By Lauren Drewes Daniels
By Alice Laussade
By City of Ate
By Scott Reitz
By Lauren Drewes Daniels
By Alice Laussade
Every couple of weeks or so, Gary Smith dusts off a folding banquet table from the back room at Centennial on Valley View in Addison, covers it with a simple tablecloth, sets out paper cups and cocktail napkins alongside bottles of booze, and offers free "tastings" to the customers who happen to be in his liquor store that day. He hires an attractive young woman to pour whatever libation is new, on sale, or in need of retail recharging that week. The Texas Alcoholic Beverage Commission won't let Smith advertise his sampling events--not so much as a newspaper ad or even a sign in the window--and Smith is careful to monitor who's tasting and how much. He notices that on tasting days, his store is more crowded, his daily sales volume brisk, and new faces are among the aisles. He's not sure how the word gets out, but it does. A free snort at Centennial on some chilly afternoon is good business.
A couple of months ago, Smith set out Tito's Handmade Vodka, sat back, and watched Tito himself work the small crowd. An affable sixth-generation Texan based in Austin and owner of the only micro-distillery in Texas, Tito signs the ivory linen-like paper labels on pint-sized bottles and fifths of his vodka for Centennial customers, chats them up, tells them the story of how he gave up being a geophysicist to perfect what he considers to be the fine art of distilling by hand. He tells one woman who's already a fan of his smooth, slightly sweet, corn-based spirit that it's nice to get out of the tiny, 1,000-square-foot South Austin distillery now and then. "It's fun for me, because normally I'm sitting at the still, out in the boonies, working by myself with my dog," Tito says.
It's lonely work--making, bottling, packing, and loading cases of vodka on the trucks that come from Glazer's, a Southwest regional liquor distributor that agreed to market Tito's vodka only two years ago. "I love doing these tastings, because I get all these complete hoots that show up and say they're my biggest fans," he says. "It's sort of cool to have a cult following."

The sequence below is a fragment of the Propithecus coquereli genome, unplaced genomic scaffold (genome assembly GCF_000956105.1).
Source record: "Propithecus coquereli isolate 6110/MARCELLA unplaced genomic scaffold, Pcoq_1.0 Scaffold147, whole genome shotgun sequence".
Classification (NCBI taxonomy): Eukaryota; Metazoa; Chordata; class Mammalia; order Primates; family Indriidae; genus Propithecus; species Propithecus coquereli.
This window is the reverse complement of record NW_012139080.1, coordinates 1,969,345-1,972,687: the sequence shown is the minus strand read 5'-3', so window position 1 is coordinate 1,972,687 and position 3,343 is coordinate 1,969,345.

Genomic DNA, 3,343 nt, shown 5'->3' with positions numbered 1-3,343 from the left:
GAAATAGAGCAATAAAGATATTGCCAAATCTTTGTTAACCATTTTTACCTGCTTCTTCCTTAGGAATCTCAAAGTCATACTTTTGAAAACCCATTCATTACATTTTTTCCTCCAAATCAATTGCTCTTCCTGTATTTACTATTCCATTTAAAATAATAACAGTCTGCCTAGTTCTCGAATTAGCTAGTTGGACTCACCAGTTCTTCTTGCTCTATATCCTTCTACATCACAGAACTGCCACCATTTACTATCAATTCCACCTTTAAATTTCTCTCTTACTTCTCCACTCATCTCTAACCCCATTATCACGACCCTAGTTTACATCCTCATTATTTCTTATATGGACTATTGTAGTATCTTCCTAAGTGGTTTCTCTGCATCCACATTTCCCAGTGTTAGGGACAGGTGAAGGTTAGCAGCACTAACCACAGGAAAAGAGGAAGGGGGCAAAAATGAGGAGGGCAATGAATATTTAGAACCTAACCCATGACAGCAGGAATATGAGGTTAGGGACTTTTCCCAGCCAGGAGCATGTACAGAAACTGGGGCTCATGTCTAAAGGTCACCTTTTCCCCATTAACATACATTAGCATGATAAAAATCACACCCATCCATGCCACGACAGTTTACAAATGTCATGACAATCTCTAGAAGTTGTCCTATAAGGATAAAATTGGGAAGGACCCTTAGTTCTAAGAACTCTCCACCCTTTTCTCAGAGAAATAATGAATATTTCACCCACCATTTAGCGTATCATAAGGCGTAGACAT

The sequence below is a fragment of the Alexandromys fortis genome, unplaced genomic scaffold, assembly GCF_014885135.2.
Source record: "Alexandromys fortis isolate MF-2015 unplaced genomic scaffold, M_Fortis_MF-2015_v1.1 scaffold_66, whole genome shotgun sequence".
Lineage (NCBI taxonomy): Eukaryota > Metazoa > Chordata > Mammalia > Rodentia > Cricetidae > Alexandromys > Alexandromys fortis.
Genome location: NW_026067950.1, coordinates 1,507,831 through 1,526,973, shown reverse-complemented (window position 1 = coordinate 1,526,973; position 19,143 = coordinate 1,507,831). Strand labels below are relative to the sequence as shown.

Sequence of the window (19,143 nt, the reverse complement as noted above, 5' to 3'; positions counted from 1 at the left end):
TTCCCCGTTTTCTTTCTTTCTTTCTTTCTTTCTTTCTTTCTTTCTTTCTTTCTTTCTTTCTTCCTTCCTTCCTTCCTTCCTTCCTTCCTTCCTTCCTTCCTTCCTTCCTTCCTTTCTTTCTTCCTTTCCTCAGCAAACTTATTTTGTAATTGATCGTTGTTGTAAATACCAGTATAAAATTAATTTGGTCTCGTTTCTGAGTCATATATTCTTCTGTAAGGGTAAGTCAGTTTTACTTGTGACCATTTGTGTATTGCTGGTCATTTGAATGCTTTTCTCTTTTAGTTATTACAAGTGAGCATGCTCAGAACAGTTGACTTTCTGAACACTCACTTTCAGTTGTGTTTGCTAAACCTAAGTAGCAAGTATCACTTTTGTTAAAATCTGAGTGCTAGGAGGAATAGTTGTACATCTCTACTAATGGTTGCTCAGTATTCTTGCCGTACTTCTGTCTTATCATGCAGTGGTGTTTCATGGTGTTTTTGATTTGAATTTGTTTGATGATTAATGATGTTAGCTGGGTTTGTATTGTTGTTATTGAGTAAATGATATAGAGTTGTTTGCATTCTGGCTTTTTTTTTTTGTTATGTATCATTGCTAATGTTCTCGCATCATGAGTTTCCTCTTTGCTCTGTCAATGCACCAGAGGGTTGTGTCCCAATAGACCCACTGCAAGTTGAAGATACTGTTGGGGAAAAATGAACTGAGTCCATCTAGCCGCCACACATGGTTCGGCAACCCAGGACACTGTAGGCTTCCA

Dallas has been a hard sell for Tito's Handmade Vodka, according to its 39-year-old creator, whose real name is Bert Butler Beveridge II. "Tito" comes from Bertito, or Little Bert, as Beveridge was called growing up in San Antonio. Beveridge says that he and his friend and Dallas-area sales rep, Jeff Thurmon, have been working the streets of Dallas for a year, and that it's finally paying off. "The truth of the matter is, I've been selling vodka like nobody's business," Beveridge says, citing Dallas as his biggest gain this year. Those Dallas sales helped his shoestring operation, which produces only 5,000 cases a year, gross $500,000 for 2000, up substantially from 1999's $300,000 sales total. "Dallas was 20 percent of our business last year," Thurmon says. "This year, it was 50 percent." Tito's sells best in Houston and Austin in Texas, and is distributed in Louisiana, Arkansas, Arizona, Missouri, and Indiana by Glazer's. Beveridge is maxing out on his capabilities this year, with limited equipment and only one other full-time employee at the distillery. He says he's considering adding another building and pot still--the classic kind with twisting condensation coils and a large central pot. "It's really started catching on up there," Beveridge says of Dallas. "I don't have any money for advertising, and Dallas is such a big town, a huge market. It's been hard getting word of mouth up there."